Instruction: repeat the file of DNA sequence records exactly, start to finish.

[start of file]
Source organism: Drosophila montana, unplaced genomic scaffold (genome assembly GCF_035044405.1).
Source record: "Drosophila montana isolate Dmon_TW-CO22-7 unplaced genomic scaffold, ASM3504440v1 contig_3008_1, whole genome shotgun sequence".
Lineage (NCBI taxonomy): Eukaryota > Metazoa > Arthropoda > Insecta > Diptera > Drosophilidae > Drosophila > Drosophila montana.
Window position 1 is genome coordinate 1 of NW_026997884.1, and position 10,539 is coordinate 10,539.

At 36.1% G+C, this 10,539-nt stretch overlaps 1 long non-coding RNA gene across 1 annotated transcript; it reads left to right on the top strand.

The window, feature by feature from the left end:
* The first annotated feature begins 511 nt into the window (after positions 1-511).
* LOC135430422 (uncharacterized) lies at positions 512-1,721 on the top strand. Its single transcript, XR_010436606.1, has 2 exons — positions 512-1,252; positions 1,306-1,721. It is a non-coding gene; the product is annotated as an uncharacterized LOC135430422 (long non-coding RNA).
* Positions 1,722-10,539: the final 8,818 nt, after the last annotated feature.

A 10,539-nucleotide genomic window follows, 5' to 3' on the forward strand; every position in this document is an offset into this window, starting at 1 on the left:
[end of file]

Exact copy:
Source organism: Drosophila montana, unplaced genomic scaffold (genome assembly GCF_035044405.1).
Source record: "Drosophila montana isolate Dmon_TW-CO22-7 unplaced genomic scaffold, ASM3504440v1 contig_3008_1, whole genome shotgun sequence".
Lineage (NCBI taxonomy): Eukaryota > Metazoa > Arthropoda > Insecta > Diptera > Drosophilidae > Drosophila > Drosophila montana.
Window position 1 is genome coordinate 1 of NW_026997884.1, and position 10,539 is coordinate 10,539.

At 36.1% G+C, this 10,539-nt stretch overlaps 1 long non-coding RNA gene across 1 annotated transcript; it reads left to right on the top strand.

The window, feature by feature from the left end:
* The first annotated feature begins 511 nt into the window (after positions 1-511).
* LOC135430422 (uncharacterized) lies at positions 512-1,721 on the top strand. Its single transcript, XR_010436606.1, has 2 exons — positions 512-1,252; positions 1,306-1,721. It is a non-coding gene; the product is annotated as an uncharacterized LOC135430422 (long non-coding RNA).
* Positions 1,722-10,539: the final 8,818 nt, after the last annotated feature.

A 10,539-nucleotide genomic window follows, 5' to 3' on the forward strand; every position in this document is an offset into this window, starting at 1 on the left: